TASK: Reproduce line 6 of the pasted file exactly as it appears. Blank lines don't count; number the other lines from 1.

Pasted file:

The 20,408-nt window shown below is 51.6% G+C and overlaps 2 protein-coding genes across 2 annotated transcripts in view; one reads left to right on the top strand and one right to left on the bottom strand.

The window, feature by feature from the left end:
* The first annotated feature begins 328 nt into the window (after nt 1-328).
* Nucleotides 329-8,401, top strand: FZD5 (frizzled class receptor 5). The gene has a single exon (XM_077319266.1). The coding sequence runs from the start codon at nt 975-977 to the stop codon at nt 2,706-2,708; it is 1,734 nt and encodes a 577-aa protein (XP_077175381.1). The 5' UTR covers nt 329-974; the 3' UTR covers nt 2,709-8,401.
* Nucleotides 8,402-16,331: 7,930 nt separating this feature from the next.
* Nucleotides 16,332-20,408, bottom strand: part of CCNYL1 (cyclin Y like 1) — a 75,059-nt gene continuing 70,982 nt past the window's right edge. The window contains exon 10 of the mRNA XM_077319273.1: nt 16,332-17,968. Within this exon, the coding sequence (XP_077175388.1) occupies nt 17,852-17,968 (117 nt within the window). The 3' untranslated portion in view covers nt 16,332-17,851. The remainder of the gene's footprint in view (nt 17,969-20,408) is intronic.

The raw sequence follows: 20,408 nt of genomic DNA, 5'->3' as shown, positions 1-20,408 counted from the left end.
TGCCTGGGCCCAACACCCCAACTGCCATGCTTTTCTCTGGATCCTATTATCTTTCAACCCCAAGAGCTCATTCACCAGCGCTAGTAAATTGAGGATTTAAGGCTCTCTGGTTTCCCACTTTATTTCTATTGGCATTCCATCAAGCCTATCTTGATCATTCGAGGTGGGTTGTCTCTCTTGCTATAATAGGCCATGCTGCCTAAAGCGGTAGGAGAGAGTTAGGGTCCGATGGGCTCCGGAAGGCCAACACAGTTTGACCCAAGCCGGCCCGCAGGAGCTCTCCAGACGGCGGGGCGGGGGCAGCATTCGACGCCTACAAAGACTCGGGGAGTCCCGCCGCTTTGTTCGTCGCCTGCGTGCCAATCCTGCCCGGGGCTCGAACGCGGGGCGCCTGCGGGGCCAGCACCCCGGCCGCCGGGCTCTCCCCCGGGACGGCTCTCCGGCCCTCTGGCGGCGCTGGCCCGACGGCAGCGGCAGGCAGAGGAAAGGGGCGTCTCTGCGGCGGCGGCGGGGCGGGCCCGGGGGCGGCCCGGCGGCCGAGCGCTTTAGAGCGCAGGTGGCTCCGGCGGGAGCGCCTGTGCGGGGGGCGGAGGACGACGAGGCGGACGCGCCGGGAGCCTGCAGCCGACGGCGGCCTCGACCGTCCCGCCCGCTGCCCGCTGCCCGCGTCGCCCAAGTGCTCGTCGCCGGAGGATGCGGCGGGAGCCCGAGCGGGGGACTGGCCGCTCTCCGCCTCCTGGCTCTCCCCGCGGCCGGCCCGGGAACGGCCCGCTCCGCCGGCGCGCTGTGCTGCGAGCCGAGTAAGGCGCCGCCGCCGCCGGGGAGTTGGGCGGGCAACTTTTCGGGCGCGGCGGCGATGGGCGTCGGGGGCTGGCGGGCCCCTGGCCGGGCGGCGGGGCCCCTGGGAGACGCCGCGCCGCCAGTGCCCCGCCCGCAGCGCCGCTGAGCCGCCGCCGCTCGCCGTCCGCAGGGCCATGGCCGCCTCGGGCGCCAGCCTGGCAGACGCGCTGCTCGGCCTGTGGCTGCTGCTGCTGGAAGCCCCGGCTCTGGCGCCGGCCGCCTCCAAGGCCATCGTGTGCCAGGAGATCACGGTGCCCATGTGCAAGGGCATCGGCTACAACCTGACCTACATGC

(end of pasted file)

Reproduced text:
* Nucleotides 16,332-20,408, bottom strand: part of CCNYL1 (cyclin Y like 1) — a 75,059-nt gene continuing 70,982 nt past the window's right edge. The window contains exon 10 of the mRNA XM_077319273.1: nt 16,332-17,968. Within this exon, the coding sequence (XP_077175388.1) occupies nt 17,852-17,968 (117 nt within the window). The 3' untranslated portion in view covers nt 16,332-17,851. The remainder of the gene's footprint in view (nt 17,969-20,408) is intronic.